If you could give college students once piece of professional advice, what would it be?

To know that everything happens for a reason. We can spend days, months and even years planning for something and in a split second that can all go array. You must be able to trust in the process and know your education and your experiences will get you to where you need to be. Life is sometimes funny, but always has a way of working out.

 

 

 

Travel Grant Recap – Kaley Dick (Dietetics)

My name is Kaley Dick and I am a senior at Kansas State University studying Dietetics. I have been part of the mentoring program for about a year. This last fall, I was matched up with Ruth Stemler as my mentor. Over the year we talked monthly and got to know each other’s passions, career paths, and future plans. This last summer through the mentoring travel grant, I was able to get out of Kansas to visit Ruth. Ruth currently lives in Colorado so I hopped in my car and made a 7-hour drive to see her!

Ruth Stemler is a former Wildcat! She was part of the first class to graduate in Dietetics from Kansas State University. Ever since then there is not much that she has not done in her dietetics career. While I was out in Colorado, I had the opportunity to volunteer with Cooking Matters and network within the Denver area. Before Ruth had retired, she was the director at Cooking Matters. Cooking Matters is part of an organization that is the same as “No Kid Goes Hungry” or “Share Our Strength.” While volunteering for Cooking Matters, I had the opportunity to watch classes that they taught within the community, participate in pop-up stands, and go on some grocery store tours. The teaching style is very hands on and interactive with the participants.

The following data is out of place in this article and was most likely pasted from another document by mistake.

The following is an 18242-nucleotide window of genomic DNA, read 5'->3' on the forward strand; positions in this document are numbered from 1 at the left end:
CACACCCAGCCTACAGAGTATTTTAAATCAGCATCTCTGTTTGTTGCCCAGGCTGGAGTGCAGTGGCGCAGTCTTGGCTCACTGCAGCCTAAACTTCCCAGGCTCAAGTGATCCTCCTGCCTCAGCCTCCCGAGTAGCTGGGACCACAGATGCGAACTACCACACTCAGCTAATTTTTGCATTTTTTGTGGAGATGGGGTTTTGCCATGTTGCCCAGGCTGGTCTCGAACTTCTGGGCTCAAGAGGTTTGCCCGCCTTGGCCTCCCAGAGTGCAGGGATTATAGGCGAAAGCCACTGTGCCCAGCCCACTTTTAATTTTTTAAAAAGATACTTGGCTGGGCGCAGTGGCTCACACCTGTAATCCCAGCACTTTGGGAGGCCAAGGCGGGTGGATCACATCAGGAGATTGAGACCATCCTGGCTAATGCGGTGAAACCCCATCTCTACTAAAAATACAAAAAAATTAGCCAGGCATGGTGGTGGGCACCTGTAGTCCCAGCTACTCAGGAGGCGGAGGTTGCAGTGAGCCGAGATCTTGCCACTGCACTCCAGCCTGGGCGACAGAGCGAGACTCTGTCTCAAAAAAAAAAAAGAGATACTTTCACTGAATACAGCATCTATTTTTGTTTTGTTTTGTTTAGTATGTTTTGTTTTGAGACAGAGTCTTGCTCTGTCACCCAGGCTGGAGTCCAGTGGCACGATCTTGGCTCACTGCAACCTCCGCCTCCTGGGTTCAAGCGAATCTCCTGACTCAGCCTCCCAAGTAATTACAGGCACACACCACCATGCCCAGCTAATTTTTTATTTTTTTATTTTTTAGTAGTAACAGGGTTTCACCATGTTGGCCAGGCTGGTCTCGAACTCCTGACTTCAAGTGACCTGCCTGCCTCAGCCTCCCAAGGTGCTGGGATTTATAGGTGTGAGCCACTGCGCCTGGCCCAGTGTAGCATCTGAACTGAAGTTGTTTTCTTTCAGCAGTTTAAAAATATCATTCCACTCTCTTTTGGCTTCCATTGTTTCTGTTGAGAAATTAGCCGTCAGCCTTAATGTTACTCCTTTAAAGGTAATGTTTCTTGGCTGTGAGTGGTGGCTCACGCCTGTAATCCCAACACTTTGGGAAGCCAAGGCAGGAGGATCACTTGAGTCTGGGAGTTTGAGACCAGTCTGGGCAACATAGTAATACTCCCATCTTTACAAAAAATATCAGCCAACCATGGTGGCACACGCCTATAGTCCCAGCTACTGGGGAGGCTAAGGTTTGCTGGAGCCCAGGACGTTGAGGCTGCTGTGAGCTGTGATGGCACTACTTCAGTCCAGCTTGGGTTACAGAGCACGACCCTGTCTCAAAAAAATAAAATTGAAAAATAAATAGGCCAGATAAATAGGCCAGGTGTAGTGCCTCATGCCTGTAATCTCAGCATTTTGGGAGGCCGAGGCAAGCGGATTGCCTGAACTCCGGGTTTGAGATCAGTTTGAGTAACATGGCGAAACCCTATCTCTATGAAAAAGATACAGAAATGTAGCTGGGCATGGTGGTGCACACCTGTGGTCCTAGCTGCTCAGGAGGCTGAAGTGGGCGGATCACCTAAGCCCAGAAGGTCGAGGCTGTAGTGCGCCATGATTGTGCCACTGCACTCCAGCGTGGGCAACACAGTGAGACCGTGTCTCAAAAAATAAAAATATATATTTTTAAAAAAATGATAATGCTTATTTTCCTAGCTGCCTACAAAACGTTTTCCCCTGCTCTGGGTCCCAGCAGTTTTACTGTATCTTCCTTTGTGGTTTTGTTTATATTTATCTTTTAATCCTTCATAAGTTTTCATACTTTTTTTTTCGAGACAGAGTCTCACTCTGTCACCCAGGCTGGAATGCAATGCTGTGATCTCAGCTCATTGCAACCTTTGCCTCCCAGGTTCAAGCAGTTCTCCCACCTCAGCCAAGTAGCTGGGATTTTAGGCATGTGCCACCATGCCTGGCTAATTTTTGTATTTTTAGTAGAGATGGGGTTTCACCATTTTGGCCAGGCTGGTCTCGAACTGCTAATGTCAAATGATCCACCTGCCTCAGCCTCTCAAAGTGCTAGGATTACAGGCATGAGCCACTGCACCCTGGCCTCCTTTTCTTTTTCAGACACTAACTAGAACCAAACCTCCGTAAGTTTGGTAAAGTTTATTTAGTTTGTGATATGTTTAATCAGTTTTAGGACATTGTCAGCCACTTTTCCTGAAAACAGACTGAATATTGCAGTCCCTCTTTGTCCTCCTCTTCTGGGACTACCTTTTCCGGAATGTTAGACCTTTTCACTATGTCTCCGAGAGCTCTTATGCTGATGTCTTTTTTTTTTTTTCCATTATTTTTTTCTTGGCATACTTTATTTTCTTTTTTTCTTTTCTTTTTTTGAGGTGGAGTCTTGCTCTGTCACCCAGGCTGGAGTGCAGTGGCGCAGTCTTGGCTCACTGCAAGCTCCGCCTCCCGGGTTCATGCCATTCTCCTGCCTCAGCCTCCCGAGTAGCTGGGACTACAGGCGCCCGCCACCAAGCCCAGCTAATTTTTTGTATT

I also got to visit internships while I was out there. This is a dream for any dietetics student because internships are extremely competitive with about a 50% acceptance rate.  So being able to sit down with a director of a program was very fortunate. Colorado was not just volunteering and meetings, I also got to experience Colorado with Ruth! We went on walks in the mountains, visited local cooking shops, and even spent some time at a farmers market. One of my favorite parts was sitting on the porch with Ruth and David (Ruth’s husband) looking over the mountains every morning as we enjoyed our breakfast. It was a great opportunity to finally meet face-to-face with Ruth and get to know her even more than just talking on the phone. Ruth has helped me develop as a student and has shaped the way I process dietetics.

I want to give a huge thank you to everyone who made this trip possible for me, whether that was planning, financial, or time!

Thank you,
Kaley Dick

If you are interested in joining the College of Human Ecology’s Professional Mentoring Program as a mentor or mentee, CLICK HERE.

For more information regarding the travel grant program, CLICK HERE.